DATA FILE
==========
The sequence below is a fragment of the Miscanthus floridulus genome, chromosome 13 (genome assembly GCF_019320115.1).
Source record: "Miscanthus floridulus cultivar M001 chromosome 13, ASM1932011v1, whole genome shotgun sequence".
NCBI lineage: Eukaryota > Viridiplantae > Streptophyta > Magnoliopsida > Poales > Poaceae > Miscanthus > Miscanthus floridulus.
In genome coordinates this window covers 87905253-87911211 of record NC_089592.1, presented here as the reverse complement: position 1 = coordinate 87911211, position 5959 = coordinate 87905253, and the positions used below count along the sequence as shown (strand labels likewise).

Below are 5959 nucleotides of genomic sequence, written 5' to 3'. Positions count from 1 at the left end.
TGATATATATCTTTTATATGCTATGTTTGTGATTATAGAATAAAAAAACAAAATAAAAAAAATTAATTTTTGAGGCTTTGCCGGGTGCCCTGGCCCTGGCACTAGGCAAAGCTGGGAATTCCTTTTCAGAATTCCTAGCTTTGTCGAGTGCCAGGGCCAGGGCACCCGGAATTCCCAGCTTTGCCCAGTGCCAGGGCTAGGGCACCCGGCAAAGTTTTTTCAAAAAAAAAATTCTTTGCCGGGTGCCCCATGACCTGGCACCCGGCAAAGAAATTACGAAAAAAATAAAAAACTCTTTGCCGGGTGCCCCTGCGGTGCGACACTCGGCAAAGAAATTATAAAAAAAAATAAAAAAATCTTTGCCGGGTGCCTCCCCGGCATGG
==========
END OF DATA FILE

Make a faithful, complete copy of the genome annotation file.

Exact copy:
The sequence below is a fragment of the Miscanthus floridulus genome, chromosome 13 (genome assembly GCF_019320115.1).
Source record: "Miscanthus floridulus cultivar M001 chromosome 13, ASM1932011v1, whole genome shotgun sequence".
NCBI lineage: Eukaryota > Viridiplantae > Streptophyta > Magnoliopsida > Poales > Poaceae > Miscanthus > Miscanthus floridulus.
In genome coordinates this window covers 87905253-87911211 of record NC_089592.1, presented here as the reverse complement: position 1 = coordinate 87911211, position 5959 = coordinate 87905253, and the positions used below count along the sequence as shown (strand labels likewise).

Below are 5959 nucleotides of genomic sequence, written 5' to 3'. Positions count from 1 at the left end.
TGATATATATCTTTTATATGCTATGTTTGTGATTATAGAATAAAAAAACAAAATAAAAAAAATTAATTTTTGAGGCTTTGCCGGGTGCCCTGGCCCTGGCACTAGGCAAAGCTGGGAATTCCTTTTCAGAATTCCTAGCTTTGTCGAGTGCCAGGGCCAGGGCACCCGGAATTCCCAGCTTTGCCCAGTGCCAGGGCTAGGGCACCCGGCAAAGTTTTTTCAAAAAAAAAATTCTTTGCCGGGTGCCCCATGACCTGGCACCCGGCAAAGAAATTACGAAAAAAATAAAAAACTCTTTGCCGGGTGCCCCTGCGGTGCGACACTCGGCAAAGAAATTATAAAAAAAAATAAAAAAATCTTTGCCGGGTGCCTCCCCGGCATGG